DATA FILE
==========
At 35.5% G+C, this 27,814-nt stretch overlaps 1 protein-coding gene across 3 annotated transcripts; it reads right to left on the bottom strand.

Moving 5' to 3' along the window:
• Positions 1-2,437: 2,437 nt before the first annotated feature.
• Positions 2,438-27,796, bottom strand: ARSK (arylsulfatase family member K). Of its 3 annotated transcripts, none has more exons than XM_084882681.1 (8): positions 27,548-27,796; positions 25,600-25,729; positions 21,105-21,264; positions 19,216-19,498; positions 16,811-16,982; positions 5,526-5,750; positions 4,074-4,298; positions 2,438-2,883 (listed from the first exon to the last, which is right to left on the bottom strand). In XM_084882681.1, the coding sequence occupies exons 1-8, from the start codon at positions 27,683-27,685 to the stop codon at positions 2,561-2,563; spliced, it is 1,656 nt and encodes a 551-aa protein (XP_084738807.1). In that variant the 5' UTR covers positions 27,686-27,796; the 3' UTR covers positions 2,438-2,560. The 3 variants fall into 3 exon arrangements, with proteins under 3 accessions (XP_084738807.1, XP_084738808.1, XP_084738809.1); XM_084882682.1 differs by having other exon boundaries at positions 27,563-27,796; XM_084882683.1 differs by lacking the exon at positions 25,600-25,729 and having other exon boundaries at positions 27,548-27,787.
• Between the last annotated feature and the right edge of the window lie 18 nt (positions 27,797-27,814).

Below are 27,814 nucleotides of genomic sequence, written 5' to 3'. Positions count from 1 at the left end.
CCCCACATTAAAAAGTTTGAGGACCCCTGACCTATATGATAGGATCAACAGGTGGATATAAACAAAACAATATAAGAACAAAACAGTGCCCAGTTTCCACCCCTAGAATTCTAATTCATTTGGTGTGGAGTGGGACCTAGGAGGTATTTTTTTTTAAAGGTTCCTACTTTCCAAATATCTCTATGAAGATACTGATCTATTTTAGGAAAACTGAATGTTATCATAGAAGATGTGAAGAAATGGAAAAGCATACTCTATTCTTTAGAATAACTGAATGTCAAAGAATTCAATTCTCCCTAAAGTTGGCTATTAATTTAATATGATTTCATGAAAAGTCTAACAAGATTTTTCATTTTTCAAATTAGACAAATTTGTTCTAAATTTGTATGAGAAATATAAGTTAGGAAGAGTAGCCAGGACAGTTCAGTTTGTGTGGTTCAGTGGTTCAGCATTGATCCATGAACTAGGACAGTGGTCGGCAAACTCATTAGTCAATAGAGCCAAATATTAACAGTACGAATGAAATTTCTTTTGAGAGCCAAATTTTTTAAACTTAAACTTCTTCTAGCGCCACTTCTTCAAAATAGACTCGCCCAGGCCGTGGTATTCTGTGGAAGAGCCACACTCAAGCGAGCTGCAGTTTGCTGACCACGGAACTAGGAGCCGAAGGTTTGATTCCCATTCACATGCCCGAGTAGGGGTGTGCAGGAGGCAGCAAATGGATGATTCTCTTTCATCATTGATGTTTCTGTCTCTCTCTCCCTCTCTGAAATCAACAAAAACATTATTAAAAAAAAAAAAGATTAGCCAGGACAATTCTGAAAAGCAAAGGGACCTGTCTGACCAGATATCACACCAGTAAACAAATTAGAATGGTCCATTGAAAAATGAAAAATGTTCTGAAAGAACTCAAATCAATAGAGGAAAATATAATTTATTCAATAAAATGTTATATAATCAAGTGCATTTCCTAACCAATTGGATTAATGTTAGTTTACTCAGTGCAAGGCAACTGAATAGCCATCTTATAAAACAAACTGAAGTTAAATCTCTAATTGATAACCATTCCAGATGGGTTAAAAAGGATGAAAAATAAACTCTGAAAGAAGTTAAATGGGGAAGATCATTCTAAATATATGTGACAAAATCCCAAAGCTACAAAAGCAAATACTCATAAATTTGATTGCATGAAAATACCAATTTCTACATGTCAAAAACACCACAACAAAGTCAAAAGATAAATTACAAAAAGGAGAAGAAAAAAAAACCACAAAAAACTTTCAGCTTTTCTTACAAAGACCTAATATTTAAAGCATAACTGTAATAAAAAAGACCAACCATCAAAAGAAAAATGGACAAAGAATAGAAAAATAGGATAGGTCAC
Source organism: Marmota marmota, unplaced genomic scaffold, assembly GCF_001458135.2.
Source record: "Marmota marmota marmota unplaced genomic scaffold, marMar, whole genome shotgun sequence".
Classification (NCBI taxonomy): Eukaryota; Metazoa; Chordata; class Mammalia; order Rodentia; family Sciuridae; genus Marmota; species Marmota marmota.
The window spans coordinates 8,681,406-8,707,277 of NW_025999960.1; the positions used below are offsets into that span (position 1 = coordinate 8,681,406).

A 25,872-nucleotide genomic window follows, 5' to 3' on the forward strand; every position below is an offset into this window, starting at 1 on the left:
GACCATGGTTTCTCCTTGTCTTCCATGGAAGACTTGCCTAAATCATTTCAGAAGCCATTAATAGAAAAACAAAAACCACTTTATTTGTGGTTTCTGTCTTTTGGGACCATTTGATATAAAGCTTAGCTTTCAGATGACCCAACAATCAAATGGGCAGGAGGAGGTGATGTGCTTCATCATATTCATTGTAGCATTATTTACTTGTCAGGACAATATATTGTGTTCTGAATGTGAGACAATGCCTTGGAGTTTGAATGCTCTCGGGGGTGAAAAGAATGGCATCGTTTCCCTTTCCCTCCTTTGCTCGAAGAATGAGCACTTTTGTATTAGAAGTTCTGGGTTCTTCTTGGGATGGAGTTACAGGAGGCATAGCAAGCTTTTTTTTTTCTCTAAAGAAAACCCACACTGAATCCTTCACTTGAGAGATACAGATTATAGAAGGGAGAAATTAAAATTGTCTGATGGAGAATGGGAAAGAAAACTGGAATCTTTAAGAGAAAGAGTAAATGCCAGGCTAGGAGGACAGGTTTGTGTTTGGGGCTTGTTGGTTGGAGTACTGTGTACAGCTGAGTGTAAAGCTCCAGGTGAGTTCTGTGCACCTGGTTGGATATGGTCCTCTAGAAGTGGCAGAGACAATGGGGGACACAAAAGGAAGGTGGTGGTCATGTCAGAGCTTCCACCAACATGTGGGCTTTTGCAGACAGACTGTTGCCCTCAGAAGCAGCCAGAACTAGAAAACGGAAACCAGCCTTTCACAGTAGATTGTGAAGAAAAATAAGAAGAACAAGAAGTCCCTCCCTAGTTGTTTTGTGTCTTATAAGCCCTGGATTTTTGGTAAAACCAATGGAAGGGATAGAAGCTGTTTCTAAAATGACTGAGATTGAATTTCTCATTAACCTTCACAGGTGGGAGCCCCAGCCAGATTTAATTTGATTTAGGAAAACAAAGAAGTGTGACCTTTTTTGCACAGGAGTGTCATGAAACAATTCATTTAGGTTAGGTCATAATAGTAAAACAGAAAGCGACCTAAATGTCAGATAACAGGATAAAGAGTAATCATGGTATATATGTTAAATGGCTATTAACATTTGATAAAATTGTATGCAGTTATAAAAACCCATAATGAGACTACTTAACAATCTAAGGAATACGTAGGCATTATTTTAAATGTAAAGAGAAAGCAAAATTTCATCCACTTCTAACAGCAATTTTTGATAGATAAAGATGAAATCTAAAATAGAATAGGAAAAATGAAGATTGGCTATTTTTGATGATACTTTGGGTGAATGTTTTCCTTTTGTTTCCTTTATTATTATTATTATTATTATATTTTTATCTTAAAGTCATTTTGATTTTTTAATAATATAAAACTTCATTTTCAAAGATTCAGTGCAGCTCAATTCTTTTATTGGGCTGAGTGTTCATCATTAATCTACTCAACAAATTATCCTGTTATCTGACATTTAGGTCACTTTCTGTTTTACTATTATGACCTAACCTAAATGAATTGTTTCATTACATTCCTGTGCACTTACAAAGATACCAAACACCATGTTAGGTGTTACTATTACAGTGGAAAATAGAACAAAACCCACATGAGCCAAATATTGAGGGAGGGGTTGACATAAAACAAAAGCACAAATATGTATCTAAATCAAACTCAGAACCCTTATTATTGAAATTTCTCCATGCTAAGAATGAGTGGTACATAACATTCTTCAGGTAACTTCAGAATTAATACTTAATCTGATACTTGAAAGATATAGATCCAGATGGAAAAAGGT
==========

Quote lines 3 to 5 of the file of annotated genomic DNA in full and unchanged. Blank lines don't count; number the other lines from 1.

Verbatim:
• Positions 1-2,437: 2,437 nt before the first annotated feature.
• Positions 2,438-27,796, bottom strand: ARSK (arylsulfatase family member K). Of its 3 annotated transcripts, none has more exons than XM_084882681.1 (8): positions 27,548-27,796; positions 25,600-25,729; positions 21,105-21,264; positions 19,216-19,498; positions 16,811-16,982; positions 5,526-5,750; positions 4,074-4,298; positions 2,438-2,883 (listed from the first exon to the last, which is right to left on the bottom strand). In XM_084882681.1, the coding sequence occupies exons 1-8, from the start codon at positions 27,683-27,685 to the stop codon at positions 2,561-2,563; spliced, it is 1,656 nt and encodes a 551-aa protein (XP_084738807.1). In that variant the 5' UTR covers positions 27,686-27,796; the 3' UTR covers positions 2,438-2,560. The 3 variants fall into 3 exon arrangements, with proteins under 3 accessions (XP_084738807.1, XP_084738808.1, XP_084738809.1); XM_084882682.1 differs by having other exon boundaries at positions 27,563-27,796; XM_084882683.1 differs by lacking the exon at positions 25,600-25,729 and having other exon boundaries at positions 27,548-27,787.
• Between the last annotated feature and the right edge of the window lie 18 nt (positions 27,797-27,814).